When trying to make our sport activities more inclusive often the focus is placed on fitting people with different needs and abilities into regular or standard activities.
In this post you will learn:
- what the inclusion spectrum is
- how to adapt the inclusion spectrum to your sport
- how to identify a range of activity choices
At the end of the post I also provide a worksheet you can download and use to identify the range of activity choices you currently offer and what choices you could be offering.
Modifying or adapting sport activities to meet the needs, skills and abilities of participants can be a simple way for programs to be more inclusive. You can learn about some of the ways this can be done here. However, it is often assumed that the best or only way to create opportunities to participate is to change the regular or standard sport activities — you know, the ones we always deliver. This means that other options that might get people involved are often overlooked. It is important to understand that inclusion encompasses many different options in a range of settings. It is not always about including a person in standard sport settings without any modifications and it’s also not just about making a few changes to standard activities either (although this is clearly a great place to start).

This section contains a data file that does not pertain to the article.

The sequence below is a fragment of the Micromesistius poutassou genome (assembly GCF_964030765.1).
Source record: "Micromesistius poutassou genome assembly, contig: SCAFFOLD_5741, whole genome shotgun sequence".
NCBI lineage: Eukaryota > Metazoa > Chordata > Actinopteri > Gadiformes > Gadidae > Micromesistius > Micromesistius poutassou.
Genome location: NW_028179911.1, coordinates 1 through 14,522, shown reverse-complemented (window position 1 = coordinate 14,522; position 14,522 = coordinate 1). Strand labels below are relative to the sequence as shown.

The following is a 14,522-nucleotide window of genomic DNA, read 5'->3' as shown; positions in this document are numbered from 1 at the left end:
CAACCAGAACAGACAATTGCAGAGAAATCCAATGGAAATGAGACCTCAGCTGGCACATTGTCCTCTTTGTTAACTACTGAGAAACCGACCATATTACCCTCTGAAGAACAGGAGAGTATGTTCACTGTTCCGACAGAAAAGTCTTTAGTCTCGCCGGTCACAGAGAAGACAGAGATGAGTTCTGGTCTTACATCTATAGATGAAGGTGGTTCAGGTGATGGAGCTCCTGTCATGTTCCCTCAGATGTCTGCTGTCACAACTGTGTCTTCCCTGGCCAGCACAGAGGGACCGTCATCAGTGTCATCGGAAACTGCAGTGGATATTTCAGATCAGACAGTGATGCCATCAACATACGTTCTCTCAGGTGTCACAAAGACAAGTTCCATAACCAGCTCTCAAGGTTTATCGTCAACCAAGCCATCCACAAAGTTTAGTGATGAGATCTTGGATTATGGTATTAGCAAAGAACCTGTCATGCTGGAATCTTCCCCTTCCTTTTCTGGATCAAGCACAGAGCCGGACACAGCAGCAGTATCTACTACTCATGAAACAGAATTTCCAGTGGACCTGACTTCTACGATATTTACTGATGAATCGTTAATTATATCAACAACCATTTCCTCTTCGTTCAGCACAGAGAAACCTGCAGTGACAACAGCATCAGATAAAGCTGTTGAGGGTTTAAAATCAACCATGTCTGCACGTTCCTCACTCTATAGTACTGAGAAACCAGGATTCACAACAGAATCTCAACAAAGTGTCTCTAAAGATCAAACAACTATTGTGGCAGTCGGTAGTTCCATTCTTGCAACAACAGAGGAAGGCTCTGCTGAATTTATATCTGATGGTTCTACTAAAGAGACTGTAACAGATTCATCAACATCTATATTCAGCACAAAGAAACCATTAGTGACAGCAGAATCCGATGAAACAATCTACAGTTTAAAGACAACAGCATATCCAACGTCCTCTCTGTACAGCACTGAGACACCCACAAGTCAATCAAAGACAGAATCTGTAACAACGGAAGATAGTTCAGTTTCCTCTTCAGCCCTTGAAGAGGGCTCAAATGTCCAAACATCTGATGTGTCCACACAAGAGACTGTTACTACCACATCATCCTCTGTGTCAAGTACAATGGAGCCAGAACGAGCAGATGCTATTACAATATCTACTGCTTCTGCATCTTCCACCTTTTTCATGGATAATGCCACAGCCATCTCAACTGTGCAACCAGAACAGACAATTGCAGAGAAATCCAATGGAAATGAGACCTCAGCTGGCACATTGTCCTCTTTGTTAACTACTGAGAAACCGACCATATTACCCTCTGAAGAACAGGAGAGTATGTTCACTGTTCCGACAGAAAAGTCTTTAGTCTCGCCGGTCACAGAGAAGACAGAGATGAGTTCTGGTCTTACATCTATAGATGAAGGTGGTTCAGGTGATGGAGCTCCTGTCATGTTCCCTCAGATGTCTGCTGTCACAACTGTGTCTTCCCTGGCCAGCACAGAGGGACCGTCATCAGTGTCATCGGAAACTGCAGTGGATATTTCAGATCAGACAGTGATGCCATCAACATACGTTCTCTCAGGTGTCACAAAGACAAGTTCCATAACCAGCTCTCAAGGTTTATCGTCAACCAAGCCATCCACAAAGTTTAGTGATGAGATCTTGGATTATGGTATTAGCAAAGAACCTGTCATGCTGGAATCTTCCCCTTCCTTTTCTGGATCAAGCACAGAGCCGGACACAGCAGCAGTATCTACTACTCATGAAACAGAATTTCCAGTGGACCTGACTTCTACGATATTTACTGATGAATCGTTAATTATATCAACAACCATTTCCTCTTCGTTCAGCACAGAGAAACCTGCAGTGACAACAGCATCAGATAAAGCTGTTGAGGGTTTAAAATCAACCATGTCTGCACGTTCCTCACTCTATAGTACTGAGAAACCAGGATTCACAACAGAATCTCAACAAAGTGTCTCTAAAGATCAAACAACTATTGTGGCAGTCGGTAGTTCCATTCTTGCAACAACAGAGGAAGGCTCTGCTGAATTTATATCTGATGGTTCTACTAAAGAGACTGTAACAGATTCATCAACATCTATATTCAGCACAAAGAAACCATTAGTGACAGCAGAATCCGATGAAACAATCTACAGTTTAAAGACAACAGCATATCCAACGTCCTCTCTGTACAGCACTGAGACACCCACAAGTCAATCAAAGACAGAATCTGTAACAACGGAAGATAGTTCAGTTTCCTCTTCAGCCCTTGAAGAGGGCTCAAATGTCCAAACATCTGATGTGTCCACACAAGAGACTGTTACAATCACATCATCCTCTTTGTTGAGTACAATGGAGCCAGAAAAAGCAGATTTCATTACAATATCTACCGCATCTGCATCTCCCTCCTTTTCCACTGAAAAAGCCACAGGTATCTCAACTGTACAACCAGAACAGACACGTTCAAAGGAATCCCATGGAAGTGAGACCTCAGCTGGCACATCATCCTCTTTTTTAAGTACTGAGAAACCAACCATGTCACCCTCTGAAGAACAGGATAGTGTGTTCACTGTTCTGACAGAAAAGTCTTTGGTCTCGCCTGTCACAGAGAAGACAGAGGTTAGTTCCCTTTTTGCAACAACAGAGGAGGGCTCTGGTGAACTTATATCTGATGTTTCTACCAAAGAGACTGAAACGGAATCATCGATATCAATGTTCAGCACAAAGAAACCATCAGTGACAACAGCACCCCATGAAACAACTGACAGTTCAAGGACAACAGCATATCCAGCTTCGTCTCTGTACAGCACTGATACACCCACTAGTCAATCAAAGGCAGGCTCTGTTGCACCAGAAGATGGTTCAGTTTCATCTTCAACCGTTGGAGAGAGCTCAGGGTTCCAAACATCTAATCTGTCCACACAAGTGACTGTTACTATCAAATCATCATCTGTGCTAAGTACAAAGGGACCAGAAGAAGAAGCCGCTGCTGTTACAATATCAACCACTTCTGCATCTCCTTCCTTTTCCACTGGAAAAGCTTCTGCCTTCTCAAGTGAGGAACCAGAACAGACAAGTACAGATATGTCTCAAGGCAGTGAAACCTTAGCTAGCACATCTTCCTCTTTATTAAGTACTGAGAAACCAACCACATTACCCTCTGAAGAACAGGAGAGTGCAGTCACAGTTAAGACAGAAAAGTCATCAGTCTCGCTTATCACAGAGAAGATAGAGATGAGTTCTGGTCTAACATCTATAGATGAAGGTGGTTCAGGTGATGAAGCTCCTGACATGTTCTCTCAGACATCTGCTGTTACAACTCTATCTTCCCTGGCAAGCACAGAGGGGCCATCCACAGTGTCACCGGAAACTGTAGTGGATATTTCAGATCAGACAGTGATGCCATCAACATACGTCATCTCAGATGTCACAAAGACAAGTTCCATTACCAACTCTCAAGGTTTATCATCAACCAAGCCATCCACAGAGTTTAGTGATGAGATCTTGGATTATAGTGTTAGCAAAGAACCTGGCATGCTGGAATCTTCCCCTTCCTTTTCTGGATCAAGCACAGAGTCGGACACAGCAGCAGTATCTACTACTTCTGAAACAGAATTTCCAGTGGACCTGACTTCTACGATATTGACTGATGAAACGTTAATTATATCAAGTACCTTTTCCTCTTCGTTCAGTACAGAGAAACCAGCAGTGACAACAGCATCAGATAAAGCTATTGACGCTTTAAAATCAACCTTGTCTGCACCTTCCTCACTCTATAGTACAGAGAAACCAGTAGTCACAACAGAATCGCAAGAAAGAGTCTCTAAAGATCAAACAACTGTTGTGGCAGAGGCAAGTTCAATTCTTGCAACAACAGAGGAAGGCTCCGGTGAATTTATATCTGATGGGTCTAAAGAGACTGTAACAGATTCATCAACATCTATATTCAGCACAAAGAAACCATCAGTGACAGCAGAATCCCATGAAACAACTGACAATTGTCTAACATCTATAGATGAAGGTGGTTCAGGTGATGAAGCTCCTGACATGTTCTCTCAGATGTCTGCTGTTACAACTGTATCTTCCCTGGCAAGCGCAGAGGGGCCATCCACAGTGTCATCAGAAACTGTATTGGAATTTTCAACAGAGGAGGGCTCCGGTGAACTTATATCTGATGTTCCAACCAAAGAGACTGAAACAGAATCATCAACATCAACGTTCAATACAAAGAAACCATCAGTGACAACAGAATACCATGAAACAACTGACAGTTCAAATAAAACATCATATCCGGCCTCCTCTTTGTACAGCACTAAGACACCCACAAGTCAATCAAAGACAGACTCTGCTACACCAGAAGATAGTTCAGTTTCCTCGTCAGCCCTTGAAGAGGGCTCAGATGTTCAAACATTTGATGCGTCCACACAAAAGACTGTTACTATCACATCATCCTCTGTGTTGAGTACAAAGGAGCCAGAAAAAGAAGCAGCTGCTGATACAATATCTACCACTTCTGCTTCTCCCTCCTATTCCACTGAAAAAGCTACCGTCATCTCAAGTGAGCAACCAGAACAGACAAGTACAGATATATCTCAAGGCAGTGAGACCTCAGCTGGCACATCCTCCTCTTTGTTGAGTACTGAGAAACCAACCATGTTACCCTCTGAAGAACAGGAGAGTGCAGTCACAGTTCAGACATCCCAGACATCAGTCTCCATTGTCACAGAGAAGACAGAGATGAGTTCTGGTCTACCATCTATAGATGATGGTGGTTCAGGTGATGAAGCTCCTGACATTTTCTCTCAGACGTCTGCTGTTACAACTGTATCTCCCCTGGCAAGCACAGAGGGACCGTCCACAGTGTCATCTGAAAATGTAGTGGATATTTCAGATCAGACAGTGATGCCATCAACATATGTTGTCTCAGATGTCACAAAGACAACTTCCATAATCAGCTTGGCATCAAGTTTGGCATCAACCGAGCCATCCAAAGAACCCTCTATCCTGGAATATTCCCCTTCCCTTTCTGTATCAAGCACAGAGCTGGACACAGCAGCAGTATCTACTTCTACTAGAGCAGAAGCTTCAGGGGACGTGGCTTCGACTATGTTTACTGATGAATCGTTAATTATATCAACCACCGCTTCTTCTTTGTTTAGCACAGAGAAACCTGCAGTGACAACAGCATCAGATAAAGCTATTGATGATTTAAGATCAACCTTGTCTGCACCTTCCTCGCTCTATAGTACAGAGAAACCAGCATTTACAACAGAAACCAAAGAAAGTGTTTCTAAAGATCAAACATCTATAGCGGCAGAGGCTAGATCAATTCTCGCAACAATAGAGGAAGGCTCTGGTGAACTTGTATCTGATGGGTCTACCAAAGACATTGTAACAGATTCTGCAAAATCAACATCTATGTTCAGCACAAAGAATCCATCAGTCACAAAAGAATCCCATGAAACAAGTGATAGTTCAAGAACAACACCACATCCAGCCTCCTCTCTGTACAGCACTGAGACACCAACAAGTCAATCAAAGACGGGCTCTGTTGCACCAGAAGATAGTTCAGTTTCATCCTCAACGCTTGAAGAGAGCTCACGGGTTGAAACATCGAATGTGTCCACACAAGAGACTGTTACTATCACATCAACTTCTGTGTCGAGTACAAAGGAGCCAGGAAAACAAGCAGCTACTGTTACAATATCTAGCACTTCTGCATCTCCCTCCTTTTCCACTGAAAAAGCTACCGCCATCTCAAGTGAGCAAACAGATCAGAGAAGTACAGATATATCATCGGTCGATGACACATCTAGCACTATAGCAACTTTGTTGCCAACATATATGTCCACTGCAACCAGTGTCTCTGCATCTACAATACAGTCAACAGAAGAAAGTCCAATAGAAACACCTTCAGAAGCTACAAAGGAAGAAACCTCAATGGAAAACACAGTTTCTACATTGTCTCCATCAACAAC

So how do we go about creating more options for participation and go beyond what we always do? Well, we can start by viewing inclusion in sport activities in terms of a spectrum. The inclusion spectrum is about considering the range of options available and adapting these to suit the needs, goals and capabilities of participants. Each element of the spectrum should be considered equally as important as the next. Ideally there would be activities on offer for a range of people to choose from across all elements.
Before we look at some examples here’s some background to this concept: Back in 1996 the first version of the Inclusion Spectrum was conceived by Ken Black. Ken’s original Inclusion Spectrum takes an activity-centred approach to inclusion of people of all abilities in physical activity. In other words, it is about considering the different ways sport can be presented. In this way, the Inclusion Spectrum offers methods that help sports practitioners strike a balance between the activities offered and the individual needs and wants of participants. The model was later redeveloped by Ken Black and Pam Stevenson into a more practical tool for application by sport practitioners. This model has been used extensively in the UK and around the world since it was conceived. It has also been adapted.
Most notably, a version of the Inclusion Spectrum was devised by the Australian Sports Commission (ASC). It takes the same activity-centred approach but offers an additional dimension by identifying non-playing roles as options for participation. A point to note is that typically the inclusion spectrum has been applied to address the inclusion of people with disability in sport and physical activity — certainly this is the case for the ASC version — however, the principles can be equally applied to any individual or group who may have specific needs to consider and cater for. So when considering how you might apply the Inclusion Spectrum think about it in terms of broad inclusion of everyone.
Let’s look at the two models.
The Original Inclusion Spectrum
A simple activity based on what the entire group can do with little or no modifications.
Everyone does the same activity with modifications to challenge and support all abilities.